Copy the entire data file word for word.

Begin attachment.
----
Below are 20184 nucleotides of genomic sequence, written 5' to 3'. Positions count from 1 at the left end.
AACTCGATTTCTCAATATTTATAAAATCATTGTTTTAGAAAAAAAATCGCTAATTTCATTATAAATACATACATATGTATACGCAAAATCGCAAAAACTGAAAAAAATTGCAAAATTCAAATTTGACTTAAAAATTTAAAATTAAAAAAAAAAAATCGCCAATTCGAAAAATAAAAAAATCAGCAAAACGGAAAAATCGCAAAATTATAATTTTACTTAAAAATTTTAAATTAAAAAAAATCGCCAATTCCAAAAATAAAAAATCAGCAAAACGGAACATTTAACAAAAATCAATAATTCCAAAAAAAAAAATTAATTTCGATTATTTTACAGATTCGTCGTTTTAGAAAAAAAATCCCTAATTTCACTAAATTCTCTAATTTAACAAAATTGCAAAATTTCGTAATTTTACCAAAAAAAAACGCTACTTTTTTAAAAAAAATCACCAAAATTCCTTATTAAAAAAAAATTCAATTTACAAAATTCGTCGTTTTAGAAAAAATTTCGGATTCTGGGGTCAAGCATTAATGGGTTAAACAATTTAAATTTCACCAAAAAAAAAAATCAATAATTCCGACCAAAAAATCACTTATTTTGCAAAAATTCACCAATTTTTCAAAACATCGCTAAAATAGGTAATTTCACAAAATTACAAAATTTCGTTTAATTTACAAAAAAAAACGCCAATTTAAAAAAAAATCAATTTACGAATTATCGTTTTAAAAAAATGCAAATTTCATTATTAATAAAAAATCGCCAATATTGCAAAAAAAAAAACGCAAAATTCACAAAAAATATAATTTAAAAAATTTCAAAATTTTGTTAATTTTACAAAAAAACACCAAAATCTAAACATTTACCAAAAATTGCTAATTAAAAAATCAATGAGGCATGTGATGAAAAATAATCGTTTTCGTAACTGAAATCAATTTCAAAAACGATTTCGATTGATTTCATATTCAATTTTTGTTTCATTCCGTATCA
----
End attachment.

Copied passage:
Below are 20184 nucleotides of genomic sequence, written 5' to 3'. Positions count from 1 at the left end.
AACTCGATTTCTCAATATTTATAAAATCATTGTTTTAGAAAAAAAATCGCTAATTTCATTATAAATACATACATATGTATACGCAAAATCGCAAAAACTGAAAAAAATTGCAAAATTCAAATTTGACTTAAAAATTTAAAATTAAAAAAAAAAAATCGCCAATTCGAAAAATAAAAAAATCAGCAAAACGGAAAAATCGCAAAATTATAATTTTACTTAAAAATTTTAAATTAAAAAAAATCGCCAATTCCAAAAATAAAAAATCAGCAAAACGGAACATTTAACAAAAATCAATAATTCCAAAAAAAAAAATTAATTTCGATTATTTTACAGATTCGTCGTTTTAGAAAAAAAATCCCTAATTTCACTAAATTCTCTAATTTAACAAAATTGCAAAATTTCGTAATTTTACCAAAAAAAAACGCTACTTTTTTAAAAAAAATCACCAAAATTCCTTATTAAAAAAAAATTCAATTTACAAAATTCGTCGTTTTAGAAAAAATTTCGGATTCTGGGGTCAAGCATTAATGGGTTAAACAATTTAAATTTCACCAAAAAAAAAAATCAATAATTCCGACCAAAAAATCACTTATTTTGCAAAAATTCACCAATTTTTCAAAACATCGCTAAAATAGGTAATTTCACAAAATTACAAAATTTCGTTTAATTTACAAAAAAAAACGCCAATTTAAAAAAAAATCAATTTACGAATTATCGTTTTAAAAAAATGCAAATTTCATTATTAATAAAAAATCGCCAATATTGCAAAAAAAAAAACGCAAAATTCACAAAAAATATAATTTAAAAAATTTCAAAATTTTGTTAATTTTACAAAAAAACACCAAAATCTAAACATTTACCAAAAATTGCTAATTAAAAAATCAATGAGGCATGTGATGAAAAATAATCGTTTTCGTAACTGAAATCAATTTCAAAAACGATTTCGATTGATTTCATATTCAATTTTTGTTTCATTCCGTATCA